Skip to content

EBC R-Series Brake Pads: Testing and Experience on a Can-Am X3

For the longest time, we had a ton of issues and complaints with the brake system on the Can-Am X3. Brake fade, high-temperatures, poor stopping power, you name it and we’ve probably dealt with it! Even though the EBC R-Series brake pads aren’t a fix-all for these dilemmas, we’re convinced that it’s a sizable upgrade over stock. There are definitely some tradeoffs, compared to OEM, that we’ll discuss so that you can decide if these are right for you. Even though this article is tailored for the Can-Am X3, these same exact pads are available for the Polaris RZR as well as other UTVs.

-Team Draco Motorsports

Compared to the OEM


Rating: 4 out of 5.


Rating: 3.5 out of 5.


Rating: 5 out of 5.

How do these compare to the OEM?


From your local dealership, a set of Can-Am X3 OEM pads is going to cost about $67. From a competitive online retailor, such as Rocky Mountain ATV, these OEM pads run at a cost of $57. The EBC R-Series pads cost about $39 from Rocky Mountain ATV. These actually used to cost about 15% less but thanks to inflation over the past year or so, this is no longer the case. Many of the OEM parts you may be familiar with have been dealt the same fate.


This is a tricky one for us since most of our components are replaced long before their service interval. We’ve combined this rating (3.5 / 5) with some of the things we’ve heard, regarding these pads, from trail-riding oriented folks.

Don’t let this rating concern you. We feel that any of the sacrifice on the durability side of things, mostly pertaining to mileage between replacement, is directly reflected back into their performance. For what it’s worth, we’ve had no issue putting an entire Ultra4 race season (including King of the Hammers) on a set of these.


At least on the Can-Am X3, brake fade as well as poor stopping power are painfully common issues. In a racing environment, we’ve noticed that the low surface area brake rotors, combined with their thin profile, transfer substantial heat through the calipers and thus, to the hydraulic system. This is especially prevalent with the stock braking system given that Can-Am utilizes a sintered (aka metallic) brake pad. Generally speaking, sintered pads tend to transfer more heat from the rotors to the calipers. The flip side to this trade-off is that sintered pads tends to last much longer than a conventional organic pad and are much less susceptible to degraded performance in wet conditions.

The EBC R-Series brake pads use a proprietary sintered copper alloy within their R-Series pads. Given the soft properties of copper, we feel that these pads offer greater ‘bite’ against the rotor for optimal stopping power. Another benefit is that the soft copper alloy, compared to the harder compound in the stock brake pads, provides greater insulation against the caliper to prevent the transfer of heat into the hydraulics. If too much heat is absorbed into the brake fluid, as may occur in a racing environment, hydraulic brake fade will significantly erode braking efficacy. Since upgrading to EBC, we’ve certainly noticed the aforementioned characteristics and are pleased with the results. The predictability of these pads are superior and the heat reduction is absolutely noticeable, in our opinion.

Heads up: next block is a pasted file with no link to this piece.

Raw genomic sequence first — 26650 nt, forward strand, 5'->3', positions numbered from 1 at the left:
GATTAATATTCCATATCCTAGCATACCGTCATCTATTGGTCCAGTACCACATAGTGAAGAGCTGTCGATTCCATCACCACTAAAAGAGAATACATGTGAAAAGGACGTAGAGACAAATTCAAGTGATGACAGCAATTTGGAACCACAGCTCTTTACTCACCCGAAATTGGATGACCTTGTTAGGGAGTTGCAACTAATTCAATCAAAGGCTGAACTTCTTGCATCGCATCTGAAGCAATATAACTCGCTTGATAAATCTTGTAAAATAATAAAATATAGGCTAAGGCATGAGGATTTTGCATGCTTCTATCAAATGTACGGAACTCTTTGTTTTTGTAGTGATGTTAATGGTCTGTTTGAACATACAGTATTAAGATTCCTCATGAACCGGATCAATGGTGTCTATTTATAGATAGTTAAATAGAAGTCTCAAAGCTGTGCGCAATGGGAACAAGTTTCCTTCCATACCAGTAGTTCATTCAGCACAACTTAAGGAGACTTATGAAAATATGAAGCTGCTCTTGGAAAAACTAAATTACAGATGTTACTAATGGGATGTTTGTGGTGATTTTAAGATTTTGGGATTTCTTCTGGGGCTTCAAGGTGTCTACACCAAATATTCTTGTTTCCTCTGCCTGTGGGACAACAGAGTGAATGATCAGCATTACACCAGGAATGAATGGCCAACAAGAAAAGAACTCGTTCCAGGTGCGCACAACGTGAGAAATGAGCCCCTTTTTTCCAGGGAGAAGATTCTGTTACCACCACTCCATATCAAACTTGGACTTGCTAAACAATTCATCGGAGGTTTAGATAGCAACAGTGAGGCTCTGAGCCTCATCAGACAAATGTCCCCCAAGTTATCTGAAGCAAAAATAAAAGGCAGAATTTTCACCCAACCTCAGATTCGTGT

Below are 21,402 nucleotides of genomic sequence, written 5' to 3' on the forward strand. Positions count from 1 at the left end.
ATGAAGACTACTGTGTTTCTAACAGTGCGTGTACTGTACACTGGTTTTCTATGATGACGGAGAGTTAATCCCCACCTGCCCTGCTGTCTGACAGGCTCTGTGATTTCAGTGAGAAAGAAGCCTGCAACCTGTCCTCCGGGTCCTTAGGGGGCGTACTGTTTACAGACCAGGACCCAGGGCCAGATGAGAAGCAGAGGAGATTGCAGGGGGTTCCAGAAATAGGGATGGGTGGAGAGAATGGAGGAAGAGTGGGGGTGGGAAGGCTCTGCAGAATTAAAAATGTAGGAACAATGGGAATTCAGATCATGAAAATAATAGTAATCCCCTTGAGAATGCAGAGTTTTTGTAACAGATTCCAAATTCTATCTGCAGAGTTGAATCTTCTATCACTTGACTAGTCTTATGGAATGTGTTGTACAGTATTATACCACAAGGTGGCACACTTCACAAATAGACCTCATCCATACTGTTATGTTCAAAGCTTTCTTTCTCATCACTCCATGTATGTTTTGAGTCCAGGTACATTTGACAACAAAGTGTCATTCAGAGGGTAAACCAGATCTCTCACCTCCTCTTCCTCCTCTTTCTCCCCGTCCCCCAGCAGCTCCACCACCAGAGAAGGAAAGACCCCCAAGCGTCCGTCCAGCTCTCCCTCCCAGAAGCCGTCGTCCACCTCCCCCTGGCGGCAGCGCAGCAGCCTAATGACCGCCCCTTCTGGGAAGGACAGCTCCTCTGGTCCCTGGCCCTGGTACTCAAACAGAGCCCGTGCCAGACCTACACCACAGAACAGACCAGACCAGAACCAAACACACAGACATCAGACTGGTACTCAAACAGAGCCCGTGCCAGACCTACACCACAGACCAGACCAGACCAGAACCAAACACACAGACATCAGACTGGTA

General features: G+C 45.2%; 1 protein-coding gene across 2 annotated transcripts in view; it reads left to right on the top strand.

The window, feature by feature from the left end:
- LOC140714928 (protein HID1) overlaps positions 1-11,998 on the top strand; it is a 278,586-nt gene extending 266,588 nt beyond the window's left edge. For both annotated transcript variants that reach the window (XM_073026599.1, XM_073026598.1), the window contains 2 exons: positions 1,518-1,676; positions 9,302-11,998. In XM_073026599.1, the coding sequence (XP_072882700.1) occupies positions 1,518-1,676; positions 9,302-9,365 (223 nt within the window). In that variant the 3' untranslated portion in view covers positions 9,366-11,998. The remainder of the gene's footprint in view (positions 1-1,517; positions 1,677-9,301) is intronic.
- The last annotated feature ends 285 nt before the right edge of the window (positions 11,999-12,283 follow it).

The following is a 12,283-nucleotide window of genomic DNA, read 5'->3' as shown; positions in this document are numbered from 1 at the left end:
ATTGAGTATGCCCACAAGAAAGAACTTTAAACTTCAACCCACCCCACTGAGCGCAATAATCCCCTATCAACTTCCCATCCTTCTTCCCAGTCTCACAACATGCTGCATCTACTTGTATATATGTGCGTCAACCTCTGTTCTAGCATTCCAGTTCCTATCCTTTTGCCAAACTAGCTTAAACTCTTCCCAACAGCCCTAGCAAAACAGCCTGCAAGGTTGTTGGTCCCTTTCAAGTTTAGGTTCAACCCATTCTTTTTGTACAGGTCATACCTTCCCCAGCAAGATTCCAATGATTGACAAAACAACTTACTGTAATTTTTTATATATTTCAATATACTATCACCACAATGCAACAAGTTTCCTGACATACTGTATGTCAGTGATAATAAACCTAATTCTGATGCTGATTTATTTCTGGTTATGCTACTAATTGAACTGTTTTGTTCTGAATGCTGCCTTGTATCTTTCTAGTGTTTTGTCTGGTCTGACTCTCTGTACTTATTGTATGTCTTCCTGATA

Other Contributors.

  1. Check for rotor warpage. Anytime you take your UTV through the slightest bit of water, yes even a puddle, the rotors are at risk of warpage. This is the same scenario as taking a hot pan and running it under cool water. Once those rotors get warped, brake performance will be pretty well impacted. Things are going to run hotter and brake surface area (contact patch between the pads and rotor) will be decreased depending on the level of distortion. Always have a competent mechanic/dealership do this. This is a brake system- now is not the time to ‘learn’ how to work on things.
  2. Check brake fluid for contamination. Brake fluid is hygroscopic, meaning that it is highly prone to absorbing moisture. Air contamination is always a factor as well, especially when brake temperatures exceed a certain level. Always have a certified/licensed and competent mechanic/dealership do this. This is a brake system- now is not the time to ‘learn’ how to work on things.
  3. Check brake pads for appropriate thickness and contamination, per the service manual. Yes, if grease contacts the brake pads they will need to be replaced- brake pads are highly porous and contaminate very easily. Thickness and perceived contamination are what matter, not mileage. Always have a certified/licensed and competent mechanic/dealership do this. This is a brake system- now is not the time to ‘learn’ how to work on things.


Product Reviews

Greg Torney View All

Driver of the #428 Draco Motorsports Polaris RZR. Co-Driver for the #804 Can-Am X3 during King of the Hammers. Ultra4!!

Leave a Reply

Fill in your details below or click an icon to log in: Logo

You are commenting using your account. Log Out /  Change )

Twitter picture

You are commenting using your Twitter account. Log Out /  Change )

Facebook photo

You are commenting using your Facebook account. Log Out /  Change )

Connecting to %s

%d bloggers like this: